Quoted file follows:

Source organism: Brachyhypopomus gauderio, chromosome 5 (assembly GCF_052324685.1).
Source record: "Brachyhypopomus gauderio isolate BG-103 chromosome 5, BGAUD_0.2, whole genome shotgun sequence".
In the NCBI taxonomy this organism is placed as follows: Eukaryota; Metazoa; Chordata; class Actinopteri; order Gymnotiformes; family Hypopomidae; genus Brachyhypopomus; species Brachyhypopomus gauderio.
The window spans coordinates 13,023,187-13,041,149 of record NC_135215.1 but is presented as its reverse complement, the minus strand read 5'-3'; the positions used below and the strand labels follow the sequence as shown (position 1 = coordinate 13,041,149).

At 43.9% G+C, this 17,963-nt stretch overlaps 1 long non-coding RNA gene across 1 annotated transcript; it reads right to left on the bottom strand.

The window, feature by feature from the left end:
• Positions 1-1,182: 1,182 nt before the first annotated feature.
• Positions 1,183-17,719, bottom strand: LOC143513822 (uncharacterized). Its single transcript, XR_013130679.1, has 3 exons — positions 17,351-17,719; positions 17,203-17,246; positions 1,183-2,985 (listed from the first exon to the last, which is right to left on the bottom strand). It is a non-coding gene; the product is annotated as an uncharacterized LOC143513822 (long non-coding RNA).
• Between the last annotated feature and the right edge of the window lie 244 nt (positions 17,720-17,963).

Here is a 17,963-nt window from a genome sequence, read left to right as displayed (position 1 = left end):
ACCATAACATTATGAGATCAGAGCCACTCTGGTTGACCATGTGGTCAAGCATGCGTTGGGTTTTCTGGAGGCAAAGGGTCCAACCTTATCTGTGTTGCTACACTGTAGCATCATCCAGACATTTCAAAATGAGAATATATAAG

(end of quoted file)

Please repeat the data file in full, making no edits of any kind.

Source organism: Brachyhypopomus gauderio, chromosome 5 (assembly GCF_052324685.1).
Source record: "Brachyhypopomus gauderio isolate BG-103 chromosome 5, BGAUD_0.2, whole genome shotgun sequence".
In the NCBI taxonomy this organism is placed as follows: Eukaryota; Metazoa; Chordata; class Actinopteri; order Gymnotiformes; family Hypopomidae; genus Brachyhypopomus; species Brachyhypopomus gauderio.
The window spans coordinates 13,023,187-13,041,149 of record NC_135215.1 but is presented as its reverse complement, the minus strand read 5'-3'; the positions used below and the strand labels follow the sequence as shown (position 1 = coordinate 13,041,149).

At 43.9% G+C, this 17,963-nt stretch overlaps 1 long non-coding RNA gene across 1 annotated transcript; it reads right to left on the bottom strand.

The window, feature by feature from the left end:
• Positions 1-1,182: 1,182 nt before the first annotated feature.
• Positions 1,183-17,719, bottom strand: LOC143513822 (uncharacterized). Its single transcript, XR_013130679.1, has 3 exons — positions 17,351-17,719; positions 17,203-17,246; positions 1,183-2,985 (listed from the first exon to the last, which is right to left on the bottom strand). It is a non-coding gene; the product is annotated as an uncharacterized LOC143513822 (long non-coding RNA).
• Between the last annotated feature and the right edge of the window lie 244 nt (positions 17,720-17,963).

Here is a 17,963-nt window from a genome sequence, read left to right as displayed (position 1 = left end):
ACCATAACATTATGAGATCAGAGCCACTCTGGTTGACCATGTGGTCAAGCATGCGTTGGGTTTTCTGGAGGCAAAGGGTCCAACCTTATCTGTGTTGCTACACTGTAGCATCATCCAGACATTTCAAAATGAGAATATATAAG